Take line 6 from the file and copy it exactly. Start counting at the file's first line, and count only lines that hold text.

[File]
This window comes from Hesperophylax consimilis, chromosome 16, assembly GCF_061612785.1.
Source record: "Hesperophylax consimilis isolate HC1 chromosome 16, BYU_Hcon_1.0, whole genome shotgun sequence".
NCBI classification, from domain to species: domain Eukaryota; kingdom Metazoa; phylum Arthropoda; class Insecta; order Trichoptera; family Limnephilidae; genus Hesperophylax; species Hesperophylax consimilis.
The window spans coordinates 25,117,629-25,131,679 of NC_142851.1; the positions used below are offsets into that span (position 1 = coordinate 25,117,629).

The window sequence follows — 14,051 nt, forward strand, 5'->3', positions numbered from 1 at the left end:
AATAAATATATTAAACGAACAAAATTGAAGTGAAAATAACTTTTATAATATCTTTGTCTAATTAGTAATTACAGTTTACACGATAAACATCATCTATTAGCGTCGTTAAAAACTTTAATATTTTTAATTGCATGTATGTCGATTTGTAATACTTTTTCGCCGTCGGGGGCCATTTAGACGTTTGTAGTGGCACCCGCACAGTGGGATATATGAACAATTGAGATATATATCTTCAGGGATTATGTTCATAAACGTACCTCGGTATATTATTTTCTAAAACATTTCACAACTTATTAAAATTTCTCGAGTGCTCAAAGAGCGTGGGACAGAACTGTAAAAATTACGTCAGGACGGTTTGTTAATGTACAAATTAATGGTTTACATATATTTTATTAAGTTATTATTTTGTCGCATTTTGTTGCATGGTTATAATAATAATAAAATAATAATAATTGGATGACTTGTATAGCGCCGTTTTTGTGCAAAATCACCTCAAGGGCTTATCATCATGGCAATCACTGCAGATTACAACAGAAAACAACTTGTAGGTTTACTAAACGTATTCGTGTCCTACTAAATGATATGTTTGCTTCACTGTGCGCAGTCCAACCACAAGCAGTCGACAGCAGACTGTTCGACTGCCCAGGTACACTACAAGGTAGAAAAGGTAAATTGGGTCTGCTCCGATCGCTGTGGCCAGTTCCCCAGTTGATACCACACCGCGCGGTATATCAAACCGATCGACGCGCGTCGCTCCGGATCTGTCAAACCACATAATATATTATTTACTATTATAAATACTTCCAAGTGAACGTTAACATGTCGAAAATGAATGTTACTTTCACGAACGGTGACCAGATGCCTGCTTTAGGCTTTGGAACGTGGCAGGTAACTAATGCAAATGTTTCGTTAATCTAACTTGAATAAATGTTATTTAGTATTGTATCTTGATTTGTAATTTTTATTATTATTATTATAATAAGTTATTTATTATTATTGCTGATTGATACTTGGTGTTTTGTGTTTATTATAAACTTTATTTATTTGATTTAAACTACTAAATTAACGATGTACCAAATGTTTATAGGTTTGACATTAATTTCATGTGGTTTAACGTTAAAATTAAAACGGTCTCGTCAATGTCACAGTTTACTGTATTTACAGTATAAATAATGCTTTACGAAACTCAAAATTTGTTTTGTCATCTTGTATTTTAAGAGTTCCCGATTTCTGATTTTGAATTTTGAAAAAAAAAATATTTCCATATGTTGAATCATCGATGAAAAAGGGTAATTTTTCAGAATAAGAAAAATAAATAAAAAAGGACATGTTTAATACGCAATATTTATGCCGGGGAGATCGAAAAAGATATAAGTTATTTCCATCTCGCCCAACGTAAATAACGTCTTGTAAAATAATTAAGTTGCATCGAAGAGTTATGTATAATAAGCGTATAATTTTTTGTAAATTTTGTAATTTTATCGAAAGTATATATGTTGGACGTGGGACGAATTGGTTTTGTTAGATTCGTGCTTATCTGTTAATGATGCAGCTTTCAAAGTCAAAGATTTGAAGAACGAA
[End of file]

AATAAATATATTAAACGAACAAAATTGAAGTGAAAATAACTTTTATAATATCTTTGTCTAATTAGTAATTACAGTTTACACGATAAACATCATCTATTAGCGTCGTTAAAAACTTTAATATTTTTAATTGCATGTATGTCGATTTGTAATACTTTTTCGCCGTCGGGGGCCATTTAGACGTTTGTAGTGGCACCCGCACAGTGGGATATATGAACAATTGAGATATATATCTTCAGGGATTATGTTCATAAACGTACCTCGGTATATTATTTTCTAAAACATTTCACAACTTATTAAAATTTCTCGAGTGCTCAAAGAGCGTGGGACAGAACTGTAAAAATTACGTCAGGACGGTTTGTTAATGTACAAATTAATGGTTTACATATATTTTATTAAGTTATTATTTTGTCGCATTTTGTTGCATGGTTATAATAATAATAAAATAATAATAATTGGATGACTTGTATAGCGCCGTTTTTGTGCAAAATCACCTCAAGGGCTTATCATCATGGCAATCACTGCAGATTACAACAGAAAACAACTTGTAGGTTTACTAAACGTATTCGTGTCCTACTAAATGATATGTTTGCTTCACTGTGCGCAGTCCAACCACAAGCAGTCGACAGCAGACTGTTCGACTGCCCAGGTACACTACAAGGTAGAAAAGGTAAATTGGGTCTGCTCCGATCGCTGTGGCCAGTTCCCCAGTTGATACCACACCGCGCGGTATATCAAACCGATCGACGCGCGTCGCTCCGGATCTGTCAAACCACATAATATATTATTTACTATTATAAATACTTCCAAGTGAACGTTAACATGTCGAAAATGAATGTTACTTTCACGAACGGTGACCAGATGCCTGCTTTAGGCTTTGGAACGTGGCAGGTAACTAATGCAAATGTTTCGTTAATCTAACTTGAATAAATGTTATTTAGTATTGTATCTTGATTTGTAATTTTTATTATTATTATTATAATAAGTTATTTATTATTATTGCTGATTGATACTTGGTGTTTTGTGTTTATTATAAACTTTATTTATTTGATTTAAACTACTAAATTAACGATGTACCAAATGTTTATAGGTTTGACATTAATTTCATGTGGTTTAACGTTAAAATTAAAACGGTCTCGTCAATGTCACAGTTTACTGTATTTACAGTATAAATAATGCTTTACGAAACTCAAAATTTGTTTTGTCATCTTGTATTTTAAGAGTTCCCGATTTCTGATTTTGAATTTTGAAAAAAAAAATATTTCCATATGTTGAATCATCGATGAAAAAGGGTAATTTTTCAGAATAAGAAAAATAAATAAAAAAGGACATGTTTAATACGCAATATTTATGCCGGGGAGATCGAAAAAGATATAAGTTATTTCCATCTCGCCCAACGTAAATAACGTCTTGTAAAATAATTAAGTTGCATCGAAGAGTTATGTATAATAAGCGTATAATTTTTTGTAAATTTTGTAATTTTATCGAAAGTATATATGTTGGACGTGGGACGAATTGGTTTTGTTAGATTCGTGCTTATCTGTTAATGATGCAGCTTTCAAAGTCAAAGATTTGAAGAACGAA